Have you ever toiled on something, only for a rival to release something just days before your own effort is completed? No matter your intentions, the timing makes you look like a copycat. It's a fact that must rankle MSI, which spent four and a half years developing a laptop with a desktop CPU. Alienware may have gotten there first with its Area-51M, but MSI thinks that the GT 76 Titan is worth the wait.
Gallery: MSI GT 76 Titan | 13 Photos
Gallery: MSI GT 76 Titan | 13 Photos
As the name implies, the Titan is massive, with a 17.3-inch display and a weight that creeps over the eight-pound mark. The desktop replacement is aimed at hardcore gamers who want an expandable, tweakable machine for their greatest passion.
The GT 76's headline feature is that it carries a socketed Intel Core i9900K, making it possible for users to swap out the chip in future. Such future-proofing is fraught, given that Intel may choose to alter how its next-generation chips interact with motherboards. That's why MSI won't make any promises about future upgrades, beyond saying that possible and feasible.
MSI is happier to tell everyone that just six screws keep users from accessing the RAM and SSD bays for future expandability. There is one 2.5-inch HDD bay, and a trio of SSD bays, as well as space for up to 128GB of RAM inside. And, in terms of build-to-order options, you have the choice of a 17.3-inch, full-HD display with a 144Hz refresh rate, or a skinny-bezel 4K model that's 100% Adobe RGC validated.
It's hard to draw conclusions on pre-production hardware, and things are liable to change between now and its release date. I booted up Metro Exodus and set ray tracing to high, and the GeForce RTX 2080 with 8GB RAM certainly didn't break down in tears at the mere suggestion. The drop in performance was just about noticeable in the form of some dropped frames, but you'd expect performance to improve in a less chaotic setting. And, when the settings were dialed down even slightly, the game ran like a dream.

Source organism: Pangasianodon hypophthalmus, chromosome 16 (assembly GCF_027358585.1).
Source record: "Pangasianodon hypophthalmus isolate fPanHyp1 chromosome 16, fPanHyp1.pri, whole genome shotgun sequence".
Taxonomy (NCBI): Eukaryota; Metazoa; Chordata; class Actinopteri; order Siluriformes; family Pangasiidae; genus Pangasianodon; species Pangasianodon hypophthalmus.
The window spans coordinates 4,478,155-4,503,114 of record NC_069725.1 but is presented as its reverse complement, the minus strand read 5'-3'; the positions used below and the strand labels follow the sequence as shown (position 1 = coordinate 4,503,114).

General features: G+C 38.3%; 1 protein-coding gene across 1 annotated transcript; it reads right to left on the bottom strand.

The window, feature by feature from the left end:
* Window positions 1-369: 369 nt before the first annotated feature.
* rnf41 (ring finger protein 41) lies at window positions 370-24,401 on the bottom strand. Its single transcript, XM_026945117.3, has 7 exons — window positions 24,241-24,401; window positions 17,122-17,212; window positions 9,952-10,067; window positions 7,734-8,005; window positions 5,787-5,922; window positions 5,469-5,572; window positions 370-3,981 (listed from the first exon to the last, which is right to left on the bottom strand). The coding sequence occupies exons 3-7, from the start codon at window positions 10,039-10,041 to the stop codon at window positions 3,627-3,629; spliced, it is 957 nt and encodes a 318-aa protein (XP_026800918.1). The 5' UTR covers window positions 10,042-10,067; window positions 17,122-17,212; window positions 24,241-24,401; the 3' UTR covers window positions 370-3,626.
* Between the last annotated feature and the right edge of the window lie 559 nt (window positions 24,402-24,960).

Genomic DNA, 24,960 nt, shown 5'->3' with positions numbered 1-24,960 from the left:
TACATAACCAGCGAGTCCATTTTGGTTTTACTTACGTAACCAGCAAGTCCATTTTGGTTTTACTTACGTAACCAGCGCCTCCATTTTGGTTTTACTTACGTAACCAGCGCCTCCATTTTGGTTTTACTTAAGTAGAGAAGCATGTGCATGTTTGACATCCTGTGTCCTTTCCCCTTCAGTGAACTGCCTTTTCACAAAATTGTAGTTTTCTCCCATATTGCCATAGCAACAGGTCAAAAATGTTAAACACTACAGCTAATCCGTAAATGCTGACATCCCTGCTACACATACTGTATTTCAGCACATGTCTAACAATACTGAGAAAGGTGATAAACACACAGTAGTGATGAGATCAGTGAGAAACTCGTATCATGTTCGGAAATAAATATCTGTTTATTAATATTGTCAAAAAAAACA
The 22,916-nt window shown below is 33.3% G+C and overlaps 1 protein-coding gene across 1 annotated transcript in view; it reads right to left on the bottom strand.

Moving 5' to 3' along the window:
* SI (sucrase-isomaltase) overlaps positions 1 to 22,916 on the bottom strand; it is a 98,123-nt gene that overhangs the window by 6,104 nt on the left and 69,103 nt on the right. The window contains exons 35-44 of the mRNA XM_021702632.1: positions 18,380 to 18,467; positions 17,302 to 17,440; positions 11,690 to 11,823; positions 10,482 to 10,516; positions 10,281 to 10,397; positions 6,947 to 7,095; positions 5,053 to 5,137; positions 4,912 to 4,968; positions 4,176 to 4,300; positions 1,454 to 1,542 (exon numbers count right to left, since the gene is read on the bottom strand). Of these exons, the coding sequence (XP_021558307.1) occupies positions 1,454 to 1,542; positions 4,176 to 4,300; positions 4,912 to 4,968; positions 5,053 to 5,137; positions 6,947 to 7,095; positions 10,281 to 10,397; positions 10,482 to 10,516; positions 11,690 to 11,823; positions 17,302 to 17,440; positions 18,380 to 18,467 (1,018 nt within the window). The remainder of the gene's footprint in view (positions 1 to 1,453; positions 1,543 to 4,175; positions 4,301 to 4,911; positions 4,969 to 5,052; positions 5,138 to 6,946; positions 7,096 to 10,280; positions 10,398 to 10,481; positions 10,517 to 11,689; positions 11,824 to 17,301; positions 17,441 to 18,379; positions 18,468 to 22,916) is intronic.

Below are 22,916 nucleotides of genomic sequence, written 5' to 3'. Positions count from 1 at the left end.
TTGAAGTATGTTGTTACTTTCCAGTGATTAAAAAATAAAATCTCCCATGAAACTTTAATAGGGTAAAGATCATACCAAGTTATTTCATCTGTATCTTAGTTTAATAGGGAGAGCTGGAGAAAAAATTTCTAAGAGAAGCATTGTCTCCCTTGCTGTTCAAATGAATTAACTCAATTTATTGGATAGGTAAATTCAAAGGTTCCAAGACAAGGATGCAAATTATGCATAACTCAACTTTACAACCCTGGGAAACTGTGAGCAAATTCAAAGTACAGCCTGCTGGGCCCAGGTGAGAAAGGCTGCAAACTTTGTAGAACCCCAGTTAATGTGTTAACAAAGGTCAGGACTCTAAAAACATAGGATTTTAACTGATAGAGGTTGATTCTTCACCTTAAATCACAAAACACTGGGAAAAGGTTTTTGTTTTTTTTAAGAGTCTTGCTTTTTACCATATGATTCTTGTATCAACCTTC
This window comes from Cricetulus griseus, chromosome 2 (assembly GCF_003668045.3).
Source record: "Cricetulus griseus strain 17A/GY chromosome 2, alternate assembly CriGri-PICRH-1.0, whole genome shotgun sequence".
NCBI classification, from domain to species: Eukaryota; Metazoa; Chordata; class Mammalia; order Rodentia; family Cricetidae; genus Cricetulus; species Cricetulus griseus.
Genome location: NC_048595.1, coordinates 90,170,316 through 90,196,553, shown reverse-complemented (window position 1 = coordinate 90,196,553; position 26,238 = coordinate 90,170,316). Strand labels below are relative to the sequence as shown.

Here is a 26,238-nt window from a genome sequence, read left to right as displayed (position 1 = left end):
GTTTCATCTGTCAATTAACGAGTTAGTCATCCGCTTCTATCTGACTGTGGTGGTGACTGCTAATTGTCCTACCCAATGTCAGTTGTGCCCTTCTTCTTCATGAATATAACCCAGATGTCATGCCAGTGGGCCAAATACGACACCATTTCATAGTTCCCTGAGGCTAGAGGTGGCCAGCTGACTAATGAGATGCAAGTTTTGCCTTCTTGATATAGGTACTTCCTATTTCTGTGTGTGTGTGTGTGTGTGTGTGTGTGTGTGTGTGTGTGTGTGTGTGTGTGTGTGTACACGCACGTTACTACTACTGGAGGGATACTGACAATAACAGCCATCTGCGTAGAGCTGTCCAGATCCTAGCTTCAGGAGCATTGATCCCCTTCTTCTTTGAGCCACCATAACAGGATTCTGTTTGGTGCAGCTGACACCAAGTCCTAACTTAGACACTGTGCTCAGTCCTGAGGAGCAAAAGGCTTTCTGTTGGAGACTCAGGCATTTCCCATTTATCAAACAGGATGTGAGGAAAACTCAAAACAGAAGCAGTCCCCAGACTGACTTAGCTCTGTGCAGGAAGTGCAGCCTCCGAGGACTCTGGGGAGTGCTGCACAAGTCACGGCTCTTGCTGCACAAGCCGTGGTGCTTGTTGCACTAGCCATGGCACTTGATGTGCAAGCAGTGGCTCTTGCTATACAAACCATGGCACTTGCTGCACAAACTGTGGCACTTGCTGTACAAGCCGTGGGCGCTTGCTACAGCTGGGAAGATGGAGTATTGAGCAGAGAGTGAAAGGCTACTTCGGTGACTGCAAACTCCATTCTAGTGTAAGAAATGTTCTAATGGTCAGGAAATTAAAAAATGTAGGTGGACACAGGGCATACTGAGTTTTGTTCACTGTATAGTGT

MSI says that the GT 76 was designed to be overclocked by "people who don't know how to overclock," simply by setting the software to turbo. The company claims that you can expect to get a sustained 5GHz out of that chip, but it wasn't possible to test that on the show floor. MSI also couldn't say how long you can expect the machine to run at that speed, beyond saying that it would be "sustained." You can bet reviewers will be seeing how easy it is to reach that speed as soon as the machine is available.
In order to achieve run a desktop CPU and achieve those speed claims, MSI has developed a custom power and cooling solution with four fans and 11 heat pipes. Two small fans actually push air up through a grille above the keyboard, while the rest push hot air to the Titan's sizeable booty. You know it's a serious piece of kit, too, because the air blown out of the rear grilles was more akin to a hand dryer (albeit a weak one) than a fan.
MSI was talking up the sportscar-inspired design of the GT 76, as well as the sheer number of RGB lights on its body. As well as illuminating the keyboard, Philips Ambilight-style lights project from the underside of the case, covering your desk in color. And, if you have smart lights and other MSI RGB projects, you'll be able to coordinate all of them to create a custom light-scape.
Thankfully, we don't have long before the GT 76 is available to buy and we can start testing out all of those boasts. Selected territories will get the option to order the machine at some point in June, with the base model setting you back $3,600. That climbs past $4,800 for the highest-spec versions.